Shades of Shibli

Prior to my work as Deputy Director General for International Affairs at the Israeli Federation of Local Governments, I had little idea of the complexity and depth of the Bedouin society in the North of Israel, comprising eight towns throughout the Galilee.
The small, picturesque towns of Shibli and Um-El-Ghanem were indeed names I had heard of before, but not much more than that… Shibli is the gateway to one of Israel’s most beautiful and significant tourist attractions- Mount Tavor. The latter is home to several astounding and world renowned churches: one- Greek Orthodox, closed to all but Greek Orthodox Pilgrims, and the other- Catholic, and open to the general public.
The surrounding view is nothing short of breathtaking. The Mayor of Shibli, Naeem, is a phenomenon in his own right. Married to Salaam and father to six girls, he is first and foremost a shepherd, as he himself defines his calling. Waking up every morning before dawn to feed his sheep, he then spends at least two hours at the local gym and continues his day within the official capacity of Shibli’s elected and forward-looking mayor.
His aim is to create sustainable sources of income for the town, via the development of its natural asset- tourism. His “out-of-the-box” approach comprises choosing a Christian, young woman as his advisor on touristic and economic development , encouraging young men to serve in the Israeli Defense Forces and providing a sound framework for young Bedouin women to engage in the official Israeli civil service. The latter is quite a challenge and involves overcoming not only deeply ingrained cultural disdain vis-à-vis allowing women to leave the vicinity of the village, but also the Arab-Jewish divide which paints Israeli Arabs who serve in the army as traitors to their own people.
Indeed, the Bedouin society differs inherently from other Arab Israeli communities throughout the country and the Northern Bedouin society differs from that in the South. Yet in order to comprehend the complexity, one needs only glance at the majority of Bedouins in the South of the country to note that those who do serve in the Israeli military need to strip off their uniforms prior to entering their villages when returning from duty, given the antagonism against the Israeli authorities in general and the military in particular. Peoplehood is complex by nature and is rarely painted in colors of black and white.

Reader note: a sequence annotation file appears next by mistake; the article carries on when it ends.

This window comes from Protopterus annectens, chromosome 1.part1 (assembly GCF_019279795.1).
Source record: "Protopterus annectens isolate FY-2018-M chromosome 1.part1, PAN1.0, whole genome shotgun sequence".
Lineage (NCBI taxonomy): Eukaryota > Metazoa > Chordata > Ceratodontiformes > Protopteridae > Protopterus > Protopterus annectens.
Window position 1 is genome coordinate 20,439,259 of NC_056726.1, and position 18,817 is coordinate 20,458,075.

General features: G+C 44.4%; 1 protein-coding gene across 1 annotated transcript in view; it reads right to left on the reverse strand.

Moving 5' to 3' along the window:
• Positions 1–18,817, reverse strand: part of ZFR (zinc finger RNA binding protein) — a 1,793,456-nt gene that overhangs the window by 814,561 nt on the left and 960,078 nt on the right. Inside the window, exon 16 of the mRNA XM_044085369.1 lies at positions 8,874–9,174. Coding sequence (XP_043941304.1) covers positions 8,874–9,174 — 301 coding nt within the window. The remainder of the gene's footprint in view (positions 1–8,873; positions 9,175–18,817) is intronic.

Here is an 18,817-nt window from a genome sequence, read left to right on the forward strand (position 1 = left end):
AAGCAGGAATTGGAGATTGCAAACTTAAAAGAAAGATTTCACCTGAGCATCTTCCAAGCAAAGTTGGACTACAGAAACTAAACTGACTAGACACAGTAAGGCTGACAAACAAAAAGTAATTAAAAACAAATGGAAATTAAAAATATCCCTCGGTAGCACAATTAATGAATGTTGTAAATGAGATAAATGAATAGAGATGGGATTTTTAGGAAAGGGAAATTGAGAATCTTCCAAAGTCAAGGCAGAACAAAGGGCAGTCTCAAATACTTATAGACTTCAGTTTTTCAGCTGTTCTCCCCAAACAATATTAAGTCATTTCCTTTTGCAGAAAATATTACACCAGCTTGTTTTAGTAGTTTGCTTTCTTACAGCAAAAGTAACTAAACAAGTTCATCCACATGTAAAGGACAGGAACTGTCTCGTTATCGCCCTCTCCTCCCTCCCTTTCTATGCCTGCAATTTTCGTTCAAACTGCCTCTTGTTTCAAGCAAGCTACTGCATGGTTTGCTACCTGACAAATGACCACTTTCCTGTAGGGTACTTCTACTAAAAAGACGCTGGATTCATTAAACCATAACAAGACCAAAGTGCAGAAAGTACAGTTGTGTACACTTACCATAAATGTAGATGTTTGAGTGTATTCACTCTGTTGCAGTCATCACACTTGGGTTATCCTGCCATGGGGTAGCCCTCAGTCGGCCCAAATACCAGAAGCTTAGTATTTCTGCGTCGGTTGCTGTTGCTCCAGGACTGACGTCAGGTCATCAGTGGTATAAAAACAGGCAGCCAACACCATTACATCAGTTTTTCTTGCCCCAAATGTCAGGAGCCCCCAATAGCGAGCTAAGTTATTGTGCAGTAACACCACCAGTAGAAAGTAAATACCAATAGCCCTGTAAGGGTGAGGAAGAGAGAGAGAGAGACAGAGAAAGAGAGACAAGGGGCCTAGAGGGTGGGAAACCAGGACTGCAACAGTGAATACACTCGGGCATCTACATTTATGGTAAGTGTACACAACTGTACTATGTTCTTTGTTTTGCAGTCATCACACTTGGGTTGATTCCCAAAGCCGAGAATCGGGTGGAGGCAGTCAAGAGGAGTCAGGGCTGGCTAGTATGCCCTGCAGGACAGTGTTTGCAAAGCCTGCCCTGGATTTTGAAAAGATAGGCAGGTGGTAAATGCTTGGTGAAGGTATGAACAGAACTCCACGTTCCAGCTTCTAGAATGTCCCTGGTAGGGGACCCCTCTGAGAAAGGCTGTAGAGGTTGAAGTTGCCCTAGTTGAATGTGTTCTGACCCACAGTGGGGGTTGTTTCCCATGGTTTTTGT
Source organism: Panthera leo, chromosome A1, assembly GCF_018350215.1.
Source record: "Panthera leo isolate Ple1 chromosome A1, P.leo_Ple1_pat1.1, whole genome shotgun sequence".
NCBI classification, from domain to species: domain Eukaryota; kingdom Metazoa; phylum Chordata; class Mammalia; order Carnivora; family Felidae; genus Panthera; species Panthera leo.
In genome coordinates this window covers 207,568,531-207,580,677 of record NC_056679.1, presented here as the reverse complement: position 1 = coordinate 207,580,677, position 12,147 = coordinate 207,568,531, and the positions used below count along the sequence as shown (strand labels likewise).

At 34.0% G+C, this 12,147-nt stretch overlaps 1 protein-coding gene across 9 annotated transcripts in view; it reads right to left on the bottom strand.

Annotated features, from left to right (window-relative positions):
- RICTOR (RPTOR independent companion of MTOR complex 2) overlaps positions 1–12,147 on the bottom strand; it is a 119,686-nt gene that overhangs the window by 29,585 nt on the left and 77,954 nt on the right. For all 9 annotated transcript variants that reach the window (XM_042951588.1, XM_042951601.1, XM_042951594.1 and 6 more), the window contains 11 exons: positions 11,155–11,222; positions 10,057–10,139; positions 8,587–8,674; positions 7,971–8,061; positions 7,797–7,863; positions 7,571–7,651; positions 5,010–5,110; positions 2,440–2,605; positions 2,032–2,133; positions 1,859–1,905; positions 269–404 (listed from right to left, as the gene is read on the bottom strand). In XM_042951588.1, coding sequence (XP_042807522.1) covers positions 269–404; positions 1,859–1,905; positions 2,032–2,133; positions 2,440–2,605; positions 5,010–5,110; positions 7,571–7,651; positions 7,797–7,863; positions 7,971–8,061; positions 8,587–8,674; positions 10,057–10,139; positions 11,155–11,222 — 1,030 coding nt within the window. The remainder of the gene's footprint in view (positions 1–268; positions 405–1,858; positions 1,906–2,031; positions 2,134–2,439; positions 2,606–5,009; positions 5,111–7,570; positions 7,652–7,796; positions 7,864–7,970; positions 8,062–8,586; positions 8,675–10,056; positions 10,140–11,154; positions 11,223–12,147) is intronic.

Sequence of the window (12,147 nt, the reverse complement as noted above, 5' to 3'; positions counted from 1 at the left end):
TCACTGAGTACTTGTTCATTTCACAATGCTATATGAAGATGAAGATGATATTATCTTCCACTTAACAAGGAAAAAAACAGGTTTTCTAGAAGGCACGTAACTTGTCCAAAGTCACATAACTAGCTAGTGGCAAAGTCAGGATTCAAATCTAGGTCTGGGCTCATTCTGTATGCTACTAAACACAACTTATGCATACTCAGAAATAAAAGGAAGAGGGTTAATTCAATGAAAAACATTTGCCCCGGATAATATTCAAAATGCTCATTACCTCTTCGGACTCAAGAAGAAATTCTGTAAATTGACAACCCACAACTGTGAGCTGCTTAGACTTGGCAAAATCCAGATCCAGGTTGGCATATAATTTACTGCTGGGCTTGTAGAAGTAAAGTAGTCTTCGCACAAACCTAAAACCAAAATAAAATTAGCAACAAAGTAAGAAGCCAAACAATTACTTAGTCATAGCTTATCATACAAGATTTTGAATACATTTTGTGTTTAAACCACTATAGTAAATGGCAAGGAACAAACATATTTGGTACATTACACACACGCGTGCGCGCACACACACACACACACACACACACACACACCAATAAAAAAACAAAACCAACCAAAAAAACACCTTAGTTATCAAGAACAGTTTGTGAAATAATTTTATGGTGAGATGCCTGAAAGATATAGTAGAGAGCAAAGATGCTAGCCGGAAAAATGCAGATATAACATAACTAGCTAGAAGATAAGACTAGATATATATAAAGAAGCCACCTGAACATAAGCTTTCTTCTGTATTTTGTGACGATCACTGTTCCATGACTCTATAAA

There are many fascinating shades in between… Naeem Shibli is an extraordinary example of those shades. Heir to a proud ancestry of Bedouin mediators who are often invited by Arabs in general and Bedouin Arabs in particular throughout Israel, to decide upon matters which at times pertain to life and death, he is simultaneously a mayor, a mediator, a negotiator and a mentor. Family feuds too often end in revenge and/or honor killings.
The unofficial Bedouin judicial system is an open secret, a parallel judiciary to the Israeli civil one and it remedies such disputes, borne of cultural sensitivities, which a regular judiciary simply would not know how to grapple with. Mayors, in general, are potentially so much more than the executive managers of the different systems which provide services for their inhabitants- housing, water, garbage disposal and so on.
Often, and at times inevitably, they are potential role models for their constituencies, for better or for worse… Particularly in small towns, and moreover in the Arab society in Israel, they play a significant role in maintaining stability during trying and challenging political upheavals.
The State of Israel has embraced the Bedouin society in the North of the country to a significant degree, and yet it could do more and adopt a lesson or two from the ancient Bedouin way of “sulkha” and honor those communities in a manner which would turn them into role models for emulation for the entire country.